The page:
The Securities and Exchange Commission is getting curious about intensified trading in shares of private social networks such as Facebook, LinkedIn and Twitter, and social game developerZynga. The SEC has sent information requests to several participants in the trading of shares of these four private companies, according to DealBook.
SEC spokesperson John Nester declined to comment for this story. Facebook, Twitter and Zynga did not respond to the E-Commerce Times’ queries by press time.
A Pain for the Companies
The companies involved don’t stand to gain anything from the private trading, as the shares are sold by former employees and early investors. Facebook has an internal rule that bans current employees from trading their stock, but the company has no control over former employees or outside investors.
The social networking sites actually have much to lose. Once a company’s shareholder population reaches 500, the SEC requires it to provide financial information and begin reporting on a regular basis, even though it is not publicly traded. The forced reporting could pressure a company to move to an IPO earlier than it would like to. Or it could prompt the company to bid high on its own stock (the company usually has first preference) in order to control the investor population.
It’s not clear what the SEC is seeking in its requests for information, but a likely concern is the total number of investors the trading is creating. If a single investor sells to a group of investors, the population could quickly get out of control without any influence from the company whose shares are being traded.
Its Own Little Private Market
There are at least two sites that have been trading the social networking shares in a quasi-public manner, SharesPost and SecondMarket. The frenzy of buying and selling of private shares has increased significantly in the last year. About US$400 million worth of shares will move through SecondMarket this year, up from $100 million in 2009. The valuations of Facebook, LinkedIn, Twitter and Zynga are soaring on the share-selling sites. Recent trades at SecondMarket pegged Facebook with a valuation above $50 billion.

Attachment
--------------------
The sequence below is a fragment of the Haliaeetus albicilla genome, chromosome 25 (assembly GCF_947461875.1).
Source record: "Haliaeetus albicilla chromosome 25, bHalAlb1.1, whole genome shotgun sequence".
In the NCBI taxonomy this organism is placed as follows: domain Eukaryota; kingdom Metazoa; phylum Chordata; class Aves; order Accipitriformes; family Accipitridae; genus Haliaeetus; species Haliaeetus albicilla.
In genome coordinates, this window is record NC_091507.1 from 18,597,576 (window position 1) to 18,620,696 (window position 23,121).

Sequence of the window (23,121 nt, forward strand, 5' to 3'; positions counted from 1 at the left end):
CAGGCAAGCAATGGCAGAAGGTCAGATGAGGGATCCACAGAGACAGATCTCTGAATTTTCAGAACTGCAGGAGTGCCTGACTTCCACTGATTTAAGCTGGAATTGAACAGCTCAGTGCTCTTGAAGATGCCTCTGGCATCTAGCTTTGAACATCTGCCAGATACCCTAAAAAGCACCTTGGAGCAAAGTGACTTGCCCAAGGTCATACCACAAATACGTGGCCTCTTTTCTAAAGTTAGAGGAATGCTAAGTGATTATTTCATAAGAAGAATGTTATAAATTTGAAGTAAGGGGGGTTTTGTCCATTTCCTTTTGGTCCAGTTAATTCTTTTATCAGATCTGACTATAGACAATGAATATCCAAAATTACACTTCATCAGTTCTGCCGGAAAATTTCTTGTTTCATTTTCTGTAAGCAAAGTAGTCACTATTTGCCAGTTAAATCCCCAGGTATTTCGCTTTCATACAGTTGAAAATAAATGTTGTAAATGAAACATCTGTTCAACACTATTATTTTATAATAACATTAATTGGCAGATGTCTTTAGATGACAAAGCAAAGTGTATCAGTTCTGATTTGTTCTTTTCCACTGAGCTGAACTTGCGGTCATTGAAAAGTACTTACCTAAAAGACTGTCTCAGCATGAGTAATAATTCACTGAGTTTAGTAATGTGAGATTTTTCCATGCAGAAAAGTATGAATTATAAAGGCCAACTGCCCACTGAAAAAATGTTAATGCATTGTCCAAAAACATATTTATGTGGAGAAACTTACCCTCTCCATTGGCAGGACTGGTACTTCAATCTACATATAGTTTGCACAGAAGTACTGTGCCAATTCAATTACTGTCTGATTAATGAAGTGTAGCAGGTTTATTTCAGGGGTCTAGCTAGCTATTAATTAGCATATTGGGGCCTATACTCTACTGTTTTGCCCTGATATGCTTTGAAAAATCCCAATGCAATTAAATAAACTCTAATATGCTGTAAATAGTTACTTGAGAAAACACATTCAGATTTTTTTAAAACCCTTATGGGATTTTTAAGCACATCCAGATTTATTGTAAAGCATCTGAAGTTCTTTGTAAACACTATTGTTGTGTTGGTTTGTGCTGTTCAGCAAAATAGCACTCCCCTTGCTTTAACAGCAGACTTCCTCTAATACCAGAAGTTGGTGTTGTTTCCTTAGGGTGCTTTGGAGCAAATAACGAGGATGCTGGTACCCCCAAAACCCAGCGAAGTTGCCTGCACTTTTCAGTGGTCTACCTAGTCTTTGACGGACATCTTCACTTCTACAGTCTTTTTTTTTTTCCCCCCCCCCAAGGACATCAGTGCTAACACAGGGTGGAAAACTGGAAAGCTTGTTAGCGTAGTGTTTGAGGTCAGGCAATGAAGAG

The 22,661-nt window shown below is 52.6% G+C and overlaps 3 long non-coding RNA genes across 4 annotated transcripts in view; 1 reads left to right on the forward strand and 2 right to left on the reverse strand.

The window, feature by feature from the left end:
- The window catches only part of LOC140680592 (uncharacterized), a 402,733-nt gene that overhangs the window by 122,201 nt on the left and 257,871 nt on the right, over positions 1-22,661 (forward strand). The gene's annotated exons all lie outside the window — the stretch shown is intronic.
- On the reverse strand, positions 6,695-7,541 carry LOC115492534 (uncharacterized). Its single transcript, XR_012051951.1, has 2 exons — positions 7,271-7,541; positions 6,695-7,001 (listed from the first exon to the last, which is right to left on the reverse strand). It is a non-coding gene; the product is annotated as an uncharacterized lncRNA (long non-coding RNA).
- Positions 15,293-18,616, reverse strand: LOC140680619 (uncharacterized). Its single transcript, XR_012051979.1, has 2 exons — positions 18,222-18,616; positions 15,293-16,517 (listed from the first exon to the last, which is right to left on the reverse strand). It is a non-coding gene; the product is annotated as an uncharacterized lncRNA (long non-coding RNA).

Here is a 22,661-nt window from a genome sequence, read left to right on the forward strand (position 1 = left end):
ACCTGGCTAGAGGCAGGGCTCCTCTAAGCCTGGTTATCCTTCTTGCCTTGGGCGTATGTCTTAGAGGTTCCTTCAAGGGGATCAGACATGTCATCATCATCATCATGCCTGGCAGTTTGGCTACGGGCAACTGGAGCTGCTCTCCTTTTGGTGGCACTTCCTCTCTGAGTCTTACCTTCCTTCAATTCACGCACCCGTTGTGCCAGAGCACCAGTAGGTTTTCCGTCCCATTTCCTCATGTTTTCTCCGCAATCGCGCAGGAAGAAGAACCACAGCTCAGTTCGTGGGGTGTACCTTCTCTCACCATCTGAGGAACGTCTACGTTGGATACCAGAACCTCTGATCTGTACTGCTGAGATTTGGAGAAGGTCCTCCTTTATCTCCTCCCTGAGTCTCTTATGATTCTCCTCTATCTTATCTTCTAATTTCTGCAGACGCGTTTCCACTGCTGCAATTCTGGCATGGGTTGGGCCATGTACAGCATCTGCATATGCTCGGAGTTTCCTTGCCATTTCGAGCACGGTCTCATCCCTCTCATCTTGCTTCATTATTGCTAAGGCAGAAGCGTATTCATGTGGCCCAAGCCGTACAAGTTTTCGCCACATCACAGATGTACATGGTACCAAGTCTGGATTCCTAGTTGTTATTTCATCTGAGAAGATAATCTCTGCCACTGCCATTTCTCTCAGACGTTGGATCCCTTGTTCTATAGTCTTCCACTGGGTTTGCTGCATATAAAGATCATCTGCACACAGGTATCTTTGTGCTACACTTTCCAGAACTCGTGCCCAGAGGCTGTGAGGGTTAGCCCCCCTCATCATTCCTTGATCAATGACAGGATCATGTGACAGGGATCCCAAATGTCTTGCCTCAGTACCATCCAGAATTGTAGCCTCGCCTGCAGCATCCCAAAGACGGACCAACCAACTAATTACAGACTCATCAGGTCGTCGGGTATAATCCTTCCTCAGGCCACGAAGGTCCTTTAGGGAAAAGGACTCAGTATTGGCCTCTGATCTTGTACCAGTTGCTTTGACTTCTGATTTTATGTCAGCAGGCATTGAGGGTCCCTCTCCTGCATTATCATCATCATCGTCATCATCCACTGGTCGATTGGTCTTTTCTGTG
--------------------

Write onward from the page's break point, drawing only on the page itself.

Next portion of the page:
The growth in share prices is fueled largely by pent-up demand for shares in the social networking giants. A decade ago these tech companies would have gone public much earlier. The sellers of the private shares include former employees and early investors who want to cash out now rather than wait for the eventual IPO. The buyers are those who want to get a head start, avoiding the likely price increase when the IPO finally comes.
Who Are the Buyers and Sellers?
The participants on the selling side are very specific, but the buyers are varied. “Our sellers tendto be former employees and early investors of startups,” Mark Murphy, head of public affairs atSecondMarket, told the E-Commerce Times. “Our buyers are mostly institutional investors such asVC funds, hedge funds, asset managers and family offices, although we also have some high-net-worth individual buyers.The participants have a variety of motives for trading.
“As for goals, it’s very difficultto speculate, but I’m sure they are as varied as our participants,” said Murphy.
SecondMarket, a registered broker-dealer, is subject to SEC regulation, he noted. “We’ve completed $400 million in private company transactions in 2010, up from $100million in 2009.”
SharesPost did not respond to the E-Commerce Times’ request for comment by press time.
Wall Street Gets Involved
The SEC is understandably concerned about these markets as they become more substantial. A batch of small Wall Street firms has started getting in on the buying action, including GreenCrest Capital and Felix Investments.
Some are buying on behalf of investment pools. If the pools are viewed as individuals, they could tip the 500 limit on investment population rather quickly.
Krista Canfield, a spokeswoman for LinkedIn, declined to comment on SharesPost, but she told the E-Commerce Times that “LinkedIn doesn’t charge a transaction fee for the sale of its shares.”
Liquidity in the Private Realm
The trading companies are offering a matching service to bringing those who want to sell together with those who want to buy. The companies that are getting traded are not part of the processes.
“Companies like SharesPost and SecondMarket are creating liquidity in an area which has been pretty illiquid up till now,” Azita Arvani, principal of the Arvani Group, told the E-Commerce Times. “They are creating a brand new market, and I can see why SEC would want to find out more about it.”
Having seen the need, SharesPost and SecondMarket are filling it.
“The target companies — Facebook, Twitter and the others — are not that interested,” observed Arvani, “but obviously, there is a big demand in the market, and entrepreneurs are responding to it.”
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